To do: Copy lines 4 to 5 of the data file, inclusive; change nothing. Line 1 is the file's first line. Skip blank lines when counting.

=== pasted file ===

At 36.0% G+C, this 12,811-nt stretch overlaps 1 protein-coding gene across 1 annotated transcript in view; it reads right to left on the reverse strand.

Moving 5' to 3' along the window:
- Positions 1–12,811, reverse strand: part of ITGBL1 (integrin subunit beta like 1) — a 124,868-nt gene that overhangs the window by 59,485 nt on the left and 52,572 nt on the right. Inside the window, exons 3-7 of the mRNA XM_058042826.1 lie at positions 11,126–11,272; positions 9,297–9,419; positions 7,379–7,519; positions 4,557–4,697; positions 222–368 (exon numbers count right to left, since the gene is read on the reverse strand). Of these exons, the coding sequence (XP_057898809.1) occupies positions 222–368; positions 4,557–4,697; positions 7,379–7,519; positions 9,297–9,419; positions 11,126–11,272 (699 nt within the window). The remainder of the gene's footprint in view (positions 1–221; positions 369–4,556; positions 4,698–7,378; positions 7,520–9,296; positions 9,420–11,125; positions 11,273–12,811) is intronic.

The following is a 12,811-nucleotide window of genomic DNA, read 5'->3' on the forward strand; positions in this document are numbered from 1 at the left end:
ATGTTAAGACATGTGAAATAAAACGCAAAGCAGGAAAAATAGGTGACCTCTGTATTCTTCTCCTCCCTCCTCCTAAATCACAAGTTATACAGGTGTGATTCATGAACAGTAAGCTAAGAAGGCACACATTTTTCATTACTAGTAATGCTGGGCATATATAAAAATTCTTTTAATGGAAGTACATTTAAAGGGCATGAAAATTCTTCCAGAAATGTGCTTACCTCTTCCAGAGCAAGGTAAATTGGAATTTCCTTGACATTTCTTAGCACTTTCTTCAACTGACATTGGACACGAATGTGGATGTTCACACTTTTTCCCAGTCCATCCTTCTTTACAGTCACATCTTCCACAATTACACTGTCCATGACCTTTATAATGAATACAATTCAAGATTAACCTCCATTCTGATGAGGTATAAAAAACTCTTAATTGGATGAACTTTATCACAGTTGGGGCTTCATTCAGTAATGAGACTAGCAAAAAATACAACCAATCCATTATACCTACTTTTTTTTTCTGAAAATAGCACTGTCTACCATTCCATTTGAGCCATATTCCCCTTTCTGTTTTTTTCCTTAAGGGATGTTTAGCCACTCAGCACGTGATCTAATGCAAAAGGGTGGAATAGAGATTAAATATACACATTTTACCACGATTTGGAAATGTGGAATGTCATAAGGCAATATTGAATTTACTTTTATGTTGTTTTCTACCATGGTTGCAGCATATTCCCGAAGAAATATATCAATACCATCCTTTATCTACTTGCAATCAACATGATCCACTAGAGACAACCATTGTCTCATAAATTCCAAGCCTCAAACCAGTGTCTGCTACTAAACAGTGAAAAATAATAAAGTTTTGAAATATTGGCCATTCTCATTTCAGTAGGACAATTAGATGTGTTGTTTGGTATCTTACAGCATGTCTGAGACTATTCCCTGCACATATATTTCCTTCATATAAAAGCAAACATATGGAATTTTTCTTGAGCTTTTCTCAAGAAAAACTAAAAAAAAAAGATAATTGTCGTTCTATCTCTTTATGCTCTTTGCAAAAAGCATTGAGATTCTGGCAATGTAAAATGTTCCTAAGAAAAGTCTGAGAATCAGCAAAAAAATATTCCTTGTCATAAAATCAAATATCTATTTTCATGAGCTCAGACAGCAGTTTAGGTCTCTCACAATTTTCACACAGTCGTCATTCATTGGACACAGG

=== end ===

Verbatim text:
The following is a 12,811-nucleotide window of genomic DNA, read 5'->3' on the forward strand; positions in this document are numbered from 1 at the left end:
ATGTTAAGACATGTGAAATAAAACGCAAAGCAGGAAAAATAGGTGACCTCTGTATTCTTCTCCTCCCTCCTCCTAAATCACAAGTTATACAGGTGTGATTCATGAACAGTAAGCTAAGAAGGCACACATTTTTCATTACTAGTAATGCTGGGCATATATAAAAATTCTTTTAATGGAAGTACATTTAAAGGGCATGAAAATTCTTCCAGAAATGTGCTTACCTCTTCCAGAGCAAGGTAAATTGGAATTTCCTTGACATTTCTTAGCACTTTCTTCAACTGACATTGGACACGAATGTGGATGTTCACACTTTTTCCCAGTCCATCCTTCTTTACAGTCACATCTTCCACAATTACACTGTCCATGACCTTTATAATGAATACAATTCAAGATTAACCTCCATTCTGATGAGGTATAAAAAACTCTTAATTGGATGAACTTTATCACAGTTGGGGCTTCATTCAGTAATGAGACTAGCAAAAAATACAACCAATCCATTATACCTACTTTTTTTTTCTGAAAATAGCACTGTCTACCATTCCATTTGAGCCATATTCCCCTTTCTGTTTTTTTCCTTAAGGGATGTTTAGCCACTCAGCACGTGATCTAATGCAAAAGGGTGGAATAGAGATTAAATATACACATTTTACCACGATTTGGAAATGTGGAATGTCATAAGGCAATATTGAATTTACTTTTATGTTGTTTTCTACCATGGTTGCAGCATATTCCCGAAGAAATATATCAATACCATCCTTTATCTACTTGCAATCAACATGATCCACTAGAGACAACCATTGTCTCATAAATTCCAAGCCTCAAACCAGTGTCTGCTACTAAACAGTGAAAAATAATAAAGTTTTGAAATATTGGCCATTCTCATTTCAGTAGGACAATTAGATGTGTTGTTTGGTATCTTACAGCATGTCTGAGACTATTCCCTGCACATATATTTCCTTCATATAAAAGCAAACATATGGAATTTTTCTTGAGCTTTTCTCAAGAAAAACTAAAAAAAAAAGATAATTGTCGTTCTATCTCTTTATGCTCTTTGCAAAAAGCATTGAGATTCTGGCAATGTAAAATGTTCCTAAGAAAAGTCTGAGAATCAGCAAAAAAATATTCCTTGTCATAAAATCAAATATCTATTTTCATGAGCTCAGACAGCAGTTTAGGTCTCTCACAATTTTCACACAGTCGTCATTCATTGGACACAGG